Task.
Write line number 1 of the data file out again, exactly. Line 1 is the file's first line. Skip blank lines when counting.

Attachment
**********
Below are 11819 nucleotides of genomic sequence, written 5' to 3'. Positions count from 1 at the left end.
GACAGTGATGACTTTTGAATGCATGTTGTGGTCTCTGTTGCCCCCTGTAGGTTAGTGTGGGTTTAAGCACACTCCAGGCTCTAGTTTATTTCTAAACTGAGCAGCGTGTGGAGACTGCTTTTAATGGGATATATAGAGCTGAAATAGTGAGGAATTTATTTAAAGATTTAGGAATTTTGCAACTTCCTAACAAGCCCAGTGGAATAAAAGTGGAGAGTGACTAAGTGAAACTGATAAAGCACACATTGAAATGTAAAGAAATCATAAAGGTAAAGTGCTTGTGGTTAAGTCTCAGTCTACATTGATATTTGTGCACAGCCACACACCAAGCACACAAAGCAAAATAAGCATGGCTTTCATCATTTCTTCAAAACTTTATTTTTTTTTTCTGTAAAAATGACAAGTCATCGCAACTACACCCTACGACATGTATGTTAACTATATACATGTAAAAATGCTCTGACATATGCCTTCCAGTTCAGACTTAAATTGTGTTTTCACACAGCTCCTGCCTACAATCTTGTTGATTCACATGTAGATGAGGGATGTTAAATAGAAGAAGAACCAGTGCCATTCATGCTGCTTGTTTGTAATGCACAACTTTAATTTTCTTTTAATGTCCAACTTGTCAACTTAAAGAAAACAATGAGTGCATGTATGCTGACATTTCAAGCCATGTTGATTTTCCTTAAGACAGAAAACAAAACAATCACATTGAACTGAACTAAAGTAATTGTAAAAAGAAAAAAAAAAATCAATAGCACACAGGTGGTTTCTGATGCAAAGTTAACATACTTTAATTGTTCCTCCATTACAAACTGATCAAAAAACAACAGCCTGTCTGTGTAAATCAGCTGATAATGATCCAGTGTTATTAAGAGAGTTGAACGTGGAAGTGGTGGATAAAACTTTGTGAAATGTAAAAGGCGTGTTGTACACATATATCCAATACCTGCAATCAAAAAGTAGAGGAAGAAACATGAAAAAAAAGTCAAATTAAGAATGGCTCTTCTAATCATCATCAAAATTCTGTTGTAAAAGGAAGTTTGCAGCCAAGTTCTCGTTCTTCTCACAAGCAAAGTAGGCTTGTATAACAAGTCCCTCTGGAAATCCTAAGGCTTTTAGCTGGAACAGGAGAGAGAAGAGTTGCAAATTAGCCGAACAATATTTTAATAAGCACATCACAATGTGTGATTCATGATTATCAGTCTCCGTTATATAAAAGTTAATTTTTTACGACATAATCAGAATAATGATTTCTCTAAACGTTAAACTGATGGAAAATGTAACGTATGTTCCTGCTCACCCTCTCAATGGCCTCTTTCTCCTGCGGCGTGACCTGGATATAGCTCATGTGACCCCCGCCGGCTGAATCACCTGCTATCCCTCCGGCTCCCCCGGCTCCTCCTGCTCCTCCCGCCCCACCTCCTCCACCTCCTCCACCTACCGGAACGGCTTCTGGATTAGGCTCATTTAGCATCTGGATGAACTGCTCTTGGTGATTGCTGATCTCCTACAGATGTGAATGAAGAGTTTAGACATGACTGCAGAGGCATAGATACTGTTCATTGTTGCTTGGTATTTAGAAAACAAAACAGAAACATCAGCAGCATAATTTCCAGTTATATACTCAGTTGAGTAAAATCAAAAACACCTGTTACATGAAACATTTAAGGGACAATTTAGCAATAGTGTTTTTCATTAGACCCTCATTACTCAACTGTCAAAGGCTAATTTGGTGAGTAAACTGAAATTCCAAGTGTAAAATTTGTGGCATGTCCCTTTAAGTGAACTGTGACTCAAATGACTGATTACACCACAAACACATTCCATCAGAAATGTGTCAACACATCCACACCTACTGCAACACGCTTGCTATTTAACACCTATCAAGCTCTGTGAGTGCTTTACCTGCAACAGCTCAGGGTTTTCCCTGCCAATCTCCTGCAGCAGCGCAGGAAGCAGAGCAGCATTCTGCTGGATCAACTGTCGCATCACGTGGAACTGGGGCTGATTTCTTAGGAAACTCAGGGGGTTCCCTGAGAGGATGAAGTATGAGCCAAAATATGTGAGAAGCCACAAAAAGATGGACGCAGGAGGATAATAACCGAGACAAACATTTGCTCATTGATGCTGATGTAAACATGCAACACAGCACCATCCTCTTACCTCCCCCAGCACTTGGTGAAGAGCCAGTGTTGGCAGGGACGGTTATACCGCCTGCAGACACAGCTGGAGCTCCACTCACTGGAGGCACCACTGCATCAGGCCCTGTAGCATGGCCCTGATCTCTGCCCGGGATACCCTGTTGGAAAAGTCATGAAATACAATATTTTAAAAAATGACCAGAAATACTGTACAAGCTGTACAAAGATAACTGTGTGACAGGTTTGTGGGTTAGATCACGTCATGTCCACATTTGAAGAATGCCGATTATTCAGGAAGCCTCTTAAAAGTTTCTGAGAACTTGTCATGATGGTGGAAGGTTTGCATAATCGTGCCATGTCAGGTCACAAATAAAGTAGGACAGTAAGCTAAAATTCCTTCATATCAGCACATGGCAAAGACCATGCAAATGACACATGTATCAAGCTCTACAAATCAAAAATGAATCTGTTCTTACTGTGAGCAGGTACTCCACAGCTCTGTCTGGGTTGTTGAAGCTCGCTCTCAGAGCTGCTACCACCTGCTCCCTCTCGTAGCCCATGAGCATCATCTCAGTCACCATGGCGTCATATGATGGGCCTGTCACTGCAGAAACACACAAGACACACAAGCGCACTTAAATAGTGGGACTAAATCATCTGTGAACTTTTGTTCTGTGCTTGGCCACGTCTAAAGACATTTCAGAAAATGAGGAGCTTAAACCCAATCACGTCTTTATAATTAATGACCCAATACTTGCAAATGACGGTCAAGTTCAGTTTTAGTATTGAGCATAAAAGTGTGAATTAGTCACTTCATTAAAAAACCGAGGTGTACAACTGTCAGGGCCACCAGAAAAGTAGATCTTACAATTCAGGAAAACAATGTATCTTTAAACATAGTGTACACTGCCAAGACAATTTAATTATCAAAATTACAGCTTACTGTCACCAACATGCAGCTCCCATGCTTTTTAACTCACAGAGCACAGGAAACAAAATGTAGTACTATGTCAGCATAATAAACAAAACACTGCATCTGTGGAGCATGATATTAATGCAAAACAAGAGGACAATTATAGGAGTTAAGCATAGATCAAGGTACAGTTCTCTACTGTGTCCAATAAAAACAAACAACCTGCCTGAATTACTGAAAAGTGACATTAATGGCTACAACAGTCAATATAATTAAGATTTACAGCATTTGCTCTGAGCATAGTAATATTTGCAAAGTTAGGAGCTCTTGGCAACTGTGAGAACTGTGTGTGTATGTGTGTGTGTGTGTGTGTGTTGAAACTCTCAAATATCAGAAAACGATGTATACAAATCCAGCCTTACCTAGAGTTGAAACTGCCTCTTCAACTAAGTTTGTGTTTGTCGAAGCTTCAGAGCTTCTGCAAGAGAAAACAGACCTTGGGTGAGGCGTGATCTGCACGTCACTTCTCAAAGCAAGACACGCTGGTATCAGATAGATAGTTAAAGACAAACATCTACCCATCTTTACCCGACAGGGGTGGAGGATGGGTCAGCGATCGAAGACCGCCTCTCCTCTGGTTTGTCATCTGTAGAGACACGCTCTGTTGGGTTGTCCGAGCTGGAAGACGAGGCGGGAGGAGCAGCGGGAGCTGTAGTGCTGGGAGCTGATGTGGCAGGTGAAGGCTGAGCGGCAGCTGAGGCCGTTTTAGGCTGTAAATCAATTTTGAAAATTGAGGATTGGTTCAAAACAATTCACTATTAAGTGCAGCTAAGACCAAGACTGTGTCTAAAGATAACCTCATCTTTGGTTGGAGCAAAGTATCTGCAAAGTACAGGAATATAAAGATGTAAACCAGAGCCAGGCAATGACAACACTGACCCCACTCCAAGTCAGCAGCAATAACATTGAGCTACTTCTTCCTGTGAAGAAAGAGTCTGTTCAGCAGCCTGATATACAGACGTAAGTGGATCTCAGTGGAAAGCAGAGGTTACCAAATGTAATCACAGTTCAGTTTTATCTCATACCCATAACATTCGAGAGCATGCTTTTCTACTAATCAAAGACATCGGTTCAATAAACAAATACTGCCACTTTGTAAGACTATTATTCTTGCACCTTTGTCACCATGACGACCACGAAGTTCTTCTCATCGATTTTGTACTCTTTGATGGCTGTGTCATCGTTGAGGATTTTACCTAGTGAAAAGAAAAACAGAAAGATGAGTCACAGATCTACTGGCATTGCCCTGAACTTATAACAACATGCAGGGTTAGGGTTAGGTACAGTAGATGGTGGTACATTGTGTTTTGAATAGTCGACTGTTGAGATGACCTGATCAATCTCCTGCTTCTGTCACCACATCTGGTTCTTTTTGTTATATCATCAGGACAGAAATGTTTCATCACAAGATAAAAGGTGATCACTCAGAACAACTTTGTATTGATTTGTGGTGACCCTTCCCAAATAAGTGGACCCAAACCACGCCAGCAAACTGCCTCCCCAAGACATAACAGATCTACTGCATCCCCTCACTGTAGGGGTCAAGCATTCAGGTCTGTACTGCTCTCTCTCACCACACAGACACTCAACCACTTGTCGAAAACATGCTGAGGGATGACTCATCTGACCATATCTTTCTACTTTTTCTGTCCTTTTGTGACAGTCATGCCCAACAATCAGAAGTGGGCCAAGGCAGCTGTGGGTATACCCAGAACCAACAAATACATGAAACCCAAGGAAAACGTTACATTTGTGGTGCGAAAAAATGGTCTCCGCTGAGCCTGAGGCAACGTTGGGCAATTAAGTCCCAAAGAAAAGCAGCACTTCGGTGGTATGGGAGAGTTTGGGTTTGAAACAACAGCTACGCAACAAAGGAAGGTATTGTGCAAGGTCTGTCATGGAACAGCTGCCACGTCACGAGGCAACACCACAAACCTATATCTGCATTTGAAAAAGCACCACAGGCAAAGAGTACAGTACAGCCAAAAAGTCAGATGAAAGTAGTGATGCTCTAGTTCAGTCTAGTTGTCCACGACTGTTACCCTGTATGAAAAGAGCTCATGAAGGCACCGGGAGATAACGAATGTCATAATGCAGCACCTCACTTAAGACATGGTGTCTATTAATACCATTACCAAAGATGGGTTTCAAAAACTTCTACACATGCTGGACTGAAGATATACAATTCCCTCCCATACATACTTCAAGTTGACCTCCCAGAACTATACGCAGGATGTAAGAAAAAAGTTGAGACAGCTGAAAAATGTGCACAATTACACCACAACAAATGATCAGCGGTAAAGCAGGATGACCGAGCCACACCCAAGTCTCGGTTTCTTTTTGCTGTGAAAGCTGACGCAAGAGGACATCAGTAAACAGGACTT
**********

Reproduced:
Below are 11819 nucleotides of genomic sequence, written 5' to 3'. Positions count from 1 at the left end.